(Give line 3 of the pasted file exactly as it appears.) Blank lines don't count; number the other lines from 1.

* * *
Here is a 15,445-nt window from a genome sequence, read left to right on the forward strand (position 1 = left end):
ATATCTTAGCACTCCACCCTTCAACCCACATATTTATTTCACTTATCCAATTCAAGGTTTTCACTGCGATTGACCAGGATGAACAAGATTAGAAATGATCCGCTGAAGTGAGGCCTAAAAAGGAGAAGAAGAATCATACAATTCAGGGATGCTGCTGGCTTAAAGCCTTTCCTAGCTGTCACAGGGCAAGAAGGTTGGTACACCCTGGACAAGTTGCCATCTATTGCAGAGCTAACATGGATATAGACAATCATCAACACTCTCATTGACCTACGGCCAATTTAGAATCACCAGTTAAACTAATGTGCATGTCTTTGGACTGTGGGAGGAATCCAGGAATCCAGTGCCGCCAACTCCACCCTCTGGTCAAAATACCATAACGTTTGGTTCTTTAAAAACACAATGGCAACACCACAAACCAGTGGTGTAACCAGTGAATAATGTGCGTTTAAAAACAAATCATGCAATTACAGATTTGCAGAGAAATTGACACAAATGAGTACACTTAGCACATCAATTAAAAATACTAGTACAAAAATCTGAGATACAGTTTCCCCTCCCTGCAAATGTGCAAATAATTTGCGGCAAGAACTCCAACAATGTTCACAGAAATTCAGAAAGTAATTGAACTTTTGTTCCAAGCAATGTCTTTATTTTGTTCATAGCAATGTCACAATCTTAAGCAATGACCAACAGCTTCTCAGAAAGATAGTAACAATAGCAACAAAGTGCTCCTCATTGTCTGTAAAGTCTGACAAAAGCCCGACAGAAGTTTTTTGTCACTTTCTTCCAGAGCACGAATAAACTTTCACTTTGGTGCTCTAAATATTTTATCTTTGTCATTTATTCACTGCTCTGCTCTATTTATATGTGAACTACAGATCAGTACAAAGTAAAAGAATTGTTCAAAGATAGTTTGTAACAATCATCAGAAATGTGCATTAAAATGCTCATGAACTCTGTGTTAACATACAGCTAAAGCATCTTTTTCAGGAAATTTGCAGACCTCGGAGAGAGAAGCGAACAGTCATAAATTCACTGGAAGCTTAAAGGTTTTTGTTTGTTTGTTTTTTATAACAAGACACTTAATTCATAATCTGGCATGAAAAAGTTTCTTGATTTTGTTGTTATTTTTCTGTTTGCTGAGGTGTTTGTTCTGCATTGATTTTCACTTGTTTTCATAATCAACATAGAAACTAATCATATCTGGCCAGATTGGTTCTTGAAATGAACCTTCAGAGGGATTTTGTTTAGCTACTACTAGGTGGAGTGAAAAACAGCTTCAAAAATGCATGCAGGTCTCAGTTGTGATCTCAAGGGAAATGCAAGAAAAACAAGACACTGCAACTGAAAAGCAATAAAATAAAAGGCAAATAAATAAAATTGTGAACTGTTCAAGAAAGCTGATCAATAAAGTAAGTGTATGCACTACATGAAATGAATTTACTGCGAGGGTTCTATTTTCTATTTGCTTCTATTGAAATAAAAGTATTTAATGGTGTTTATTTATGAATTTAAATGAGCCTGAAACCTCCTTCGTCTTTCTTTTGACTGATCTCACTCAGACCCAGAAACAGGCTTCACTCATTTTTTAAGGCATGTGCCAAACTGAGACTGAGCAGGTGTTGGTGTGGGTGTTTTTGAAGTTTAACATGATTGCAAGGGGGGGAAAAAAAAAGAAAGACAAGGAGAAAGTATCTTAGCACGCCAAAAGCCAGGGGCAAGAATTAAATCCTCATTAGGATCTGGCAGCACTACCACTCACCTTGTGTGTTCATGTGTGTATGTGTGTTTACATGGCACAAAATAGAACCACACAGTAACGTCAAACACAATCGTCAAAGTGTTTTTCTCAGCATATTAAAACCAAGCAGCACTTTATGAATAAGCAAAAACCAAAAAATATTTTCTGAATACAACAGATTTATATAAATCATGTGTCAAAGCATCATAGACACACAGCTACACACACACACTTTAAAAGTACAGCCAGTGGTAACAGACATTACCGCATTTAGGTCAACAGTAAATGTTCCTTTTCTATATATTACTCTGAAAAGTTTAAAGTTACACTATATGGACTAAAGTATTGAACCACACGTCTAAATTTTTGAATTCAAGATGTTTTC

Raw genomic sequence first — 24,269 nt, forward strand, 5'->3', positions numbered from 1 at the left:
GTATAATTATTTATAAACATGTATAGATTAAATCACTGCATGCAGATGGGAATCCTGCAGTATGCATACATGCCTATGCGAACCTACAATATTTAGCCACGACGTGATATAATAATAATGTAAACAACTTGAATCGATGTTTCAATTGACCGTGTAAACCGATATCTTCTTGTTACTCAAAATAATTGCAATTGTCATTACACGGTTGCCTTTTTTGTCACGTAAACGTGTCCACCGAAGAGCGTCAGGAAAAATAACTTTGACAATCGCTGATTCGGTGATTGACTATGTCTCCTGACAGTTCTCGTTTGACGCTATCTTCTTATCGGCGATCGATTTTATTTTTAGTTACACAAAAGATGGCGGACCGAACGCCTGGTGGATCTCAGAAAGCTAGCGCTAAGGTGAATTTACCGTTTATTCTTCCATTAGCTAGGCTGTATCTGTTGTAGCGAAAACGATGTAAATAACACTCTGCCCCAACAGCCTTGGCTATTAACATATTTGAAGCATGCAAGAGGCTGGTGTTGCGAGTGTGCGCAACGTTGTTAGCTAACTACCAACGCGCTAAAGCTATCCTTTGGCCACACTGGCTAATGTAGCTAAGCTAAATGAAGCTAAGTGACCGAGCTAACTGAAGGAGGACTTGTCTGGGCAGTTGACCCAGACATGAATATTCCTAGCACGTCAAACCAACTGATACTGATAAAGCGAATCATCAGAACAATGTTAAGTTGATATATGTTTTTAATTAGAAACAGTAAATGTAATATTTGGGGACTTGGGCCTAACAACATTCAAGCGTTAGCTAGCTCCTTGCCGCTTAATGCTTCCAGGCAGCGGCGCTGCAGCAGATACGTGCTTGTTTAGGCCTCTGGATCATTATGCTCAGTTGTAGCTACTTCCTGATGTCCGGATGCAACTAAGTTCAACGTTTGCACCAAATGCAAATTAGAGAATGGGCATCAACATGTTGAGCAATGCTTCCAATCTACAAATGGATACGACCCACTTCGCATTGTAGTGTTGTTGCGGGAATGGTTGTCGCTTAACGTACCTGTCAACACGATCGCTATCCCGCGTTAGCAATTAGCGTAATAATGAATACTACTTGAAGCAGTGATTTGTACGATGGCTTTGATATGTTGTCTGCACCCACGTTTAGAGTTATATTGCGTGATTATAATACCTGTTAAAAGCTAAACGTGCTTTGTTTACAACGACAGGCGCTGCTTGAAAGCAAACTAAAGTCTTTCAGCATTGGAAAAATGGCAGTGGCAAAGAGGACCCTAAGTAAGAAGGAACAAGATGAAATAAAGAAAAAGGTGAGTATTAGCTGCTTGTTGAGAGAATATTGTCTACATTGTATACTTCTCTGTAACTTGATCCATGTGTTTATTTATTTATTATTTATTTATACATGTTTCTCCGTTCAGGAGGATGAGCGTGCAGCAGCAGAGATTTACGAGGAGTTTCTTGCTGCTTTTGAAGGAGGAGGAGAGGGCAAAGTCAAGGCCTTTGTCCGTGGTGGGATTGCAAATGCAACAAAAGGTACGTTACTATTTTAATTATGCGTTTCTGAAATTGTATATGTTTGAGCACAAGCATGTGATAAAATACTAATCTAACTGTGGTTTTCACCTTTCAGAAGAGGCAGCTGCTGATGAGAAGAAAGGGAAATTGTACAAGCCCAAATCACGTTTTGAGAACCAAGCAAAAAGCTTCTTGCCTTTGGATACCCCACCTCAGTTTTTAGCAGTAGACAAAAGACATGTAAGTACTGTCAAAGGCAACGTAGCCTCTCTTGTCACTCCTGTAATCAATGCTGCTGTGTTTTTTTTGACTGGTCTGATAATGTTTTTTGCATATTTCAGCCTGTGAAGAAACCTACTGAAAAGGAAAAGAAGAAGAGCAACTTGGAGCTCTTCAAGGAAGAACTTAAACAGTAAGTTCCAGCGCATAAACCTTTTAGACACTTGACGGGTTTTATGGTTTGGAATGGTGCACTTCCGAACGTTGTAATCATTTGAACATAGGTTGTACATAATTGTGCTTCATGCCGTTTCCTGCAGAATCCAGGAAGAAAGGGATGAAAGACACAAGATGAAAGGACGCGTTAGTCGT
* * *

Raw genomic sequence first — 24,269 nt, forward strand, 5'->3', positions numbered from 1 at the left: